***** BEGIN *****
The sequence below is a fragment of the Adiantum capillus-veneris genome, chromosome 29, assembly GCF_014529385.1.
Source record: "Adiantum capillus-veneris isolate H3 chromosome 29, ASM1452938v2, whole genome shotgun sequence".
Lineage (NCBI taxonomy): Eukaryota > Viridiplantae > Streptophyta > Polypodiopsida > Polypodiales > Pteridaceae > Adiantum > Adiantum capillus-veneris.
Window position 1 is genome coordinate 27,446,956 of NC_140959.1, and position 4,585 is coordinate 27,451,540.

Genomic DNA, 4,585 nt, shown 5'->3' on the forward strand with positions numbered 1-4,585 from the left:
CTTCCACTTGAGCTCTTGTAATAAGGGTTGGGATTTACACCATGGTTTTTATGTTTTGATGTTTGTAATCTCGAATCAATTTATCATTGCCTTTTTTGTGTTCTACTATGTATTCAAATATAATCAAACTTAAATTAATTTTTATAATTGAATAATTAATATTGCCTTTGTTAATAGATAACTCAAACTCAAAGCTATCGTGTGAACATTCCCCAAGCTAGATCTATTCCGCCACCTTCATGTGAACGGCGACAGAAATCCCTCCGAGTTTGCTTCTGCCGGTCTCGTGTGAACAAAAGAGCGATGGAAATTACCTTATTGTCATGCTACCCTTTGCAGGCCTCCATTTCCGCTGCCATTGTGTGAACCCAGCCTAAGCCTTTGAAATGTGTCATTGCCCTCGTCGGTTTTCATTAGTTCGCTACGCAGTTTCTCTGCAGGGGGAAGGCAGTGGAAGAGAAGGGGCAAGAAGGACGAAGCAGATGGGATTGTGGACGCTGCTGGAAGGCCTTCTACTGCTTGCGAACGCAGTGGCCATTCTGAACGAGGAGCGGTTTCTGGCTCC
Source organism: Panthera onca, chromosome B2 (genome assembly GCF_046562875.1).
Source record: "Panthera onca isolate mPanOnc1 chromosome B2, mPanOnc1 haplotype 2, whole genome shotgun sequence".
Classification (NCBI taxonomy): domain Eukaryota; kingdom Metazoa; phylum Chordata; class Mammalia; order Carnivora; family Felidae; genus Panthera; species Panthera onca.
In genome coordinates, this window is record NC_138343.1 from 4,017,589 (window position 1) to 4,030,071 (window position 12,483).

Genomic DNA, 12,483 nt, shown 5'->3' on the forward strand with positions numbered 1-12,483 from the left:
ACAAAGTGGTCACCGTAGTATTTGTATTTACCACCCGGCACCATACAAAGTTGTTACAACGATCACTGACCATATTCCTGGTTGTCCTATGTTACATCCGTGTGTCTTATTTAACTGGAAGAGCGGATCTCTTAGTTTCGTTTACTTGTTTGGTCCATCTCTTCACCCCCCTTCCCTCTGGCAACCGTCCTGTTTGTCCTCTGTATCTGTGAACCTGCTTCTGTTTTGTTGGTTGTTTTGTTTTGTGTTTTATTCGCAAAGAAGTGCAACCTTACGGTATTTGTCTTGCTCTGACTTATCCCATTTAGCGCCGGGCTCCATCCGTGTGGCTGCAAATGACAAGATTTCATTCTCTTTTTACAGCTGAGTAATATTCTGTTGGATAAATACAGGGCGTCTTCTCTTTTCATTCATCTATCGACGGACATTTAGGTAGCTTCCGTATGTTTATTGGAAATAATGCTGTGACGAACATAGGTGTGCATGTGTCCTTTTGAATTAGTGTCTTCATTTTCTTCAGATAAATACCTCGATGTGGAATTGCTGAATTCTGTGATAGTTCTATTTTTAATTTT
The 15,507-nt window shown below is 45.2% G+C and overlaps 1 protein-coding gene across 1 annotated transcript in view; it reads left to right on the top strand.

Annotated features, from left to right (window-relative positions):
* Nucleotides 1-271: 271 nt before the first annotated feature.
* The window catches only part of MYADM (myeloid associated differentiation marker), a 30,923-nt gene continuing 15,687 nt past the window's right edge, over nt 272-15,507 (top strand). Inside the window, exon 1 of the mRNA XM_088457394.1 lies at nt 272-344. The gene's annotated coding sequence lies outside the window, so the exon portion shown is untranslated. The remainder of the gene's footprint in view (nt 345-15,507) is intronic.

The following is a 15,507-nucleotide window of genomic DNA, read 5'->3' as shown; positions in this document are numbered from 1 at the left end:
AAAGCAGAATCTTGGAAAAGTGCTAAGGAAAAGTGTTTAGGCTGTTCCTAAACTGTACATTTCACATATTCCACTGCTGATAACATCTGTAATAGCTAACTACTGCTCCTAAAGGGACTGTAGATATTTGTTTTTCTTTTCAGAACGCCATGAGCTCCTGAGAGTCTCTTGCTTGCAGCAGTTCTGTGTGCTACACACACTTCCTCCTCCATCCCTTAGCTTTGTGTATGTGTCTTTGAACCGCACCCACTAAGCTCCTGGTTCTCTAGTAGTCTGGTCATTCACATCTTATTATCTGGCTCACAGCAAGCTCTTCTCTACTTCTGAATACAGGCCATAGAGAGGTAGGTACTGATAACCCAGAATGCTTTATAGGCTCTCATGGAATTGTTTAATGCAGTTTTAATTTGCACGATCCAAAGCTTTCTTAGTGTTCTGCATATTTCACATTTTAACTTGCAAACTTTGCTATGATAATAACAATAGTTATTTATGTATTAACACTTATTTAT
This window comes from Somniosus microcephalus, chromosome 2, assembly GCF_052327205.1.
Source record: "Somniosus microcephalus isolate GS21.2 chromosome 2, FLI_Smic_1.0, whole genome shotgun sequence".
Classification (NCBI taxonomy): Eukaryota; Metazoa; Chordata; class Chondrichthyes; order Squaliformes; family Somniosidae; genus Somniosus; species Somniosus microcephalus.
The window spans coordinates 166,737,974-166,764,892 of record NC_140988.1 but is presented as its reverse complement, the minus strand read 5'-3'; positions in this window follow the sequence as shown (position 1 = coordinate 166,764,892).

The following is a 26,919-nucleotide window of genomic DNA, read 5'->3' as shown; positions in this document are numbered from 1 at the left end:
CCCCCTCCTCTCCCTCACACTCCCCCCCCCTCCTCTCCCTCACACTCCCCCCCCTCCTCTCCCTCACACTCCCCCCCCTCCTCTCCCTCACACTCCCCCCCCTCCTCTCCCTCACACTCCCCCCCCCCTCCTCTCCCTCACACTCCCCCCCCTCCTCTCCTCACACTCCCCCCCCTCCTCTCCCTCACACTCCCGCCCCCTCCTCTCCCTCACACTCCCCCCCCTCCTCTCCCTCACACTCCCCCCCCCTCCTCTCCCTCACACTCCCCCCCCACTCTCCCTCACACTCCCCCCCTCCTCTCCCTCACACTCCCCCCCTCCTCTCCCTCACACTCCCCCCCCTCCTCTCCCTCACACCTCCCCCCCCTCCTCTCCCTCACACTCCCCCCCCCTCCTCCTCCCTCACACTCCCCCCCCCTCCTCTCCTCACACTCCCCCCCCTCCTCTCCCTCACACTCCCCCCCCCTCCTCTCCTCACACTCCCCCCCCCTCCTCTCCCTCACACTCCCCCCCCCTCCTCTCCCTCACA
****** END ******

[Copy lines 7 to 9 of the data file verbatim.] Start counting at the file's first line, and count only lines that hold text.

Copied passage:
Source organism: Panthera onca, chromosome B2 (genome assembly GCF_046562875.1).
Source record: "Panthera onca isolate mPanOnc1 chromosome B2, mPanOnc1 haplotype 2, whole genome shotgun sequence".
Classification (NCBI taxonomy): domain Eukaryota; kingdom Metazoa; phylum Chordata; class Mammalia; order Carnivora; family Felidae; genus Panthera; species Panthera onca.